Tilted Shed Ciderworks | 707.657.7796

7761 Bell Road, Windsor

Open Saturdays, 11am-4pm

While Scott Heath, a fine artist, and Ellen Cavalli, a writer, didn’t originally intend to go into the cider business, it’s a choice that the rest of us can be glad for. Following a yen to get back to the land, the couple initially discovered cider simply because they had some apple trees bearing more fruit than they could eat or sauce. They soon came to understand and celebrate that cider, once a beverage quite literally as basic as water to the American diet, can have a range of flavors as complex and lengthy as excellent wine. Using heritage fruit, some of it grown in secret orchards whose location they fiercely guard, Tilted Shed’s ciders possess elegance, tannins, and finish. Their new tasting room is a Saturday-only affair and is often closed when the couple attend out-of-town events, so check the website before heading up to taste what an apple can do when given the right encouragement.

Specific Gravity Cider Co. | 707.823.3964

Nana Mae is the go-to name for fine organic apple juice, so it was only a matter of time that they branched out into hard cider. Nana Mae’s principal Paul Kolling specializes in dry-farming heritage fruit all over the county, single-handedly keeping some orchards from being replanted to grapes or McMansions. Together with former winemaker Alison Schneider and farmer Steve Howard, they have just rolled out Specific Gravity, a craft cider that emphasizes the taste profile of the Gravenstein apple, a Slow Food Ark of Taste heritage fruit that gives much of West County its name. Not yet available at a tasting room, Specific Gravity is available at most independent grocers, and the team is pouring at just about every food and wine event you’d want to attend anyway.

Spirit Works Distillery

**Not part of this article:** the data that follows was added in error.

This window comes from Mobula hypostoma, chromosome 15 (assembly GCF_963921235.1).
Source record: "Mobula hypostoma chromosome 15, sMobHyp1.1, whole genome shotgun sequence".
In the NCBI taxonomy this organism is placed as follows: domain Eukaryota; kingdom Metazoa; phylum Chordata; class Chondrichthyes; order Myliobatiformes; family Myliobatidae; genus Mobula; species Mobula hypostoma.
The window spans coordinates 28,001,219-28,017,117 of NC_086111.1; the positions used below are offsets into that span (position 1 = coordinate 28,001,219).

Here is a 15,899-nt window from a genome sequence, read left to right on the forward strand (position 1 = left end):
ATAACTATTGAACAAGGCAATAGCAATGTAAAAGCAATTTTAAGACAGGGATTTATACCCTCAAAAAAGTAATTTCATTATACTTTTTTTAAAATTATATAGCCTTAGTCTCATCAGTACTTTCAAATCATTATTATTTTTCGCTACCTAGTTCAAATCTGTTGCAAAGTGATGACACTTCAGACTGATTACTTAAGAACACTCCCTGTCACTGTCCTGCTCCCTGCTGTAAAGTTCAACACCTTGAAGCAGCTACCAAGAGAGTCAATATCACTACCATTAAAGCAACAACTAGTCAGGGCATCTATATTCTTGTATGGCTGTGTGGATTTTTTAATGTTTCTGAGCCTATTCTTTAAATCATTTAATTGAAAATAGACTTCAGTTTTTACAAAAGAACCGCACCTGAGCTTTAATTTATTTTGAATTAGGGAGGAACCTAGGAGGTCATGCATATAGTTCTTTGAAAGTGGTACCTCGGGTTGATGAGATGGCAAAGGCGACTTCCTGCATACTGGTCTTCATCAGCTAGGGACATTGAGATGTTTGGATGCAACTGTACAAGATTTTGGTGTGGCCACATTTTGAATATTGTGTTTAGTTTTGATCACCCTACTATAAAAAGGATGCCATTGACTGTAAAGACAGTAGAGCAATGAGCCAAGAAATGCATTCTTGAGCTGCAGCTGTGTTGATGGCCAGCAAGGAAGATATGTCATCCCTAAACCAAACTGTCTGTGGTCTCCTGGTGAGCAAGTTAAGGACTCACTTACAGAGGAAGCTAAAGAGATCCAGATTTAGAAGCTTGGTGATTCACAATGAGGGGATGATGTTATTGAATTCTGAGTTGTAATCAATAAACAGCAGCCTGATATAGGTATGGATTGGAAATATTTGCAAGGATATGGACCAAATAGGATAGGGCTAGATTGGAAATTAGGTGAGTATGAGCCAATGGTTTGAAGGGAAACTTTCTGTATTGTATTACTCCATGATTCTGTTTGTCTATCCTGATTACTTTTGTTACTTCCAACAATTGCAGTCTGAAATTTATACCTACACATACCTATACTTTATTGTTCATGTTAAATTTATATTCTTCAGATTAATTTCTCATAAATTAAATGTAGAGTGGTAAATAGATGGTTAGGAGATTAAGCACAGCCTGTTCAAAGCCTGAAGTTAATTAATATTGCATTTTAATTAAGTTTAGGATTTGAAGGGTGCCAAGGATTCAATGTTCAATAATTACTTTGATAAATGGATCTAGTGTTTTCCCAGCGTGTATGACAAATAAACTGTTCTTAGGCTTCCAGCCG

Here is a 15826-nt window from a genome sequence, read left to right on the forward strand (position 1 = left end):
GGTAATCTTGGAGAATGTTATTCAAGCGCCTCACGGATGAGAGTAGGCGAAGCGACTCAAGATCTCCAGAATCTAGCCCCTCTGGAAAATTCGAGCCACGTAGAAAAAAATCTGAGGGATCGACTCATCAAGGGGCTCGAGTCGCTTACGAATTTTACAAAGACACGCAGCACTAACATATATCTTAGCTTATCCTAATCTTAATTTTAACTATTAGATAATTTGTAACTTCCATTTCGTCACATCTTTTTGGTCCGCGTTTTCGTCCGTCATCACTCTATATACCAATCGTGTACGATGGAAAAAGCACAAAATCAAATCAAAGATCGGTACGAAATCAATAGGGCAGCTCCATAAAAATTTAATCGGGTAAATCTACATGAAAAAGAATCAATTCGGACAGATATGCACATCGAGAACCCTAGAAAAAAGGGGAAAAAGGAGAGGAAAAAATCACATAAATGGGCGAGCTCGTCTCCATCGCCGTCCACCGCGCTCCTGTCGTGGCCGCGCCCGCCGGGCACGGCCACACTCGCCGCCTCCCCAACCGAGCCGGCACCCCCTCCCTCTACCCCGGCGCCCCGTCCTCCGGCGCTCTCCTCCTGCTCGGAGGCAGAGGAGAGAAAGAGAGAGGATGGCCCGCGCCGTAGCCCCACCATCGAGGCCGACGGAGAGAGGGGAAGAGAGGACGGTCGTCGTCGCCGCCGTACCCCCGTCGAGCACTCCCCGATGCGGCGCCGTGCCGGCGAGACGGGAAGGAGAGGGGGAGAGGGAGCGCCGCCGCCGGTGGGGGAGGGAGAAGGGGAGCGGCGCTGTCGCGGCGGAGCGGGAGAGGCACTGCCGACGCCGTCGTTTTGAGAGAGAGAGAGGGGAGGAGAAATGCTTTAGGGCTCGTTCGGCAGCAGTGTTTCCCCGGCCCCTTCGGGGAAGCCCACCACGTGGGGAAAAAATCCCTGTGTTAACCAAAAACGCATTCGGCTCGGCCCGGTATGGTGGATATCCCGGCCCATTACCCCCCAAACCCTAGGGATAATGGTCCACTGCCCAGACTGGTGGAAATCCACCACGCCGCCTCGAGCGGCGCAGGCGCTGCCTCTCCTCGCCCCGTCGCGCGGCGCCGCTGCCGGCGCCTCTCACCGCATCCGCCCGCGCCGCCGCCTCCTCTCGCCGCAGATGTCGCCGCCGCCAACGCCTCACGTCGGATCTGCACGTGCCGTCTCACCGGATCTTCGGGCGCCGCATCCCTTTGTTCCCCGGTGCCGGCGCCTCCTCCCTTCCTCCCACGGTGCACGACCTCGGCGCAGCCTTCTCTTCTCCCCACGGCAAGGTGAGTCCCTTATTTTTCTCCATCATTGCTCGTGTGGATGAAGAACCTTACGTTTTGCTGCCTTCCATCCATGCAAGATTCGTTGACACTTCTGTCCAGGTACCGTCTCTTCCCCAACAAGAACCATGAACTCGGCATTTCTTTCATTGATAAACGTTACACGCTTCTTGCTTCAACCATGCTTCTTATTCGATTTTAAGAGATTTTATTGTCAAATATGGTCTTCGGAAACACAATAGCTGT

6790 McKinley St., #100, in the Barlow, Sebastopol

Open for a daily tour Friday-Sunday, 4pm; reservations recommended

Spirit Works Distillery is a grain-to-glass distillery that produces vodka, gin, sloe gin, and barrel gin with both a straight wheat and straight rye whiskey coming to market late this year. Owners Timo and Ashby Marshall met while working as sailors, but soon found their love on land and, specifically, the land in West County. With Timo’s family having a history distilling sloe gin, the two have taken on the ambitious project of running their own micro-distillery using organic and local wheat as their base and locally-grown herbs and citrus to enliven the gin.

Sonoma County Distilling Co. | 707.583.7753

5625 State Farm Drive, Rohnert Park

Weekday & Saturday tours by appointment only; $20, benefits local nonprofit

The alembic still, a North African invention that is still best made of copper and heated by a live fire, is the basis for the whiskeys produced in this modest Rohnert Park business park. Much of the distillation technique employed has not changed since the 1500s, and the resulting rye and wheat whiskeys as well as the bourbon wouldn’t be unfamiliar to a member of gentry from that century. Hand-crafted and fairly obsessed over, these spirits are the result of a the team that includes brewers who fled the beer industry but bring the same high level of technique to a far different beverage.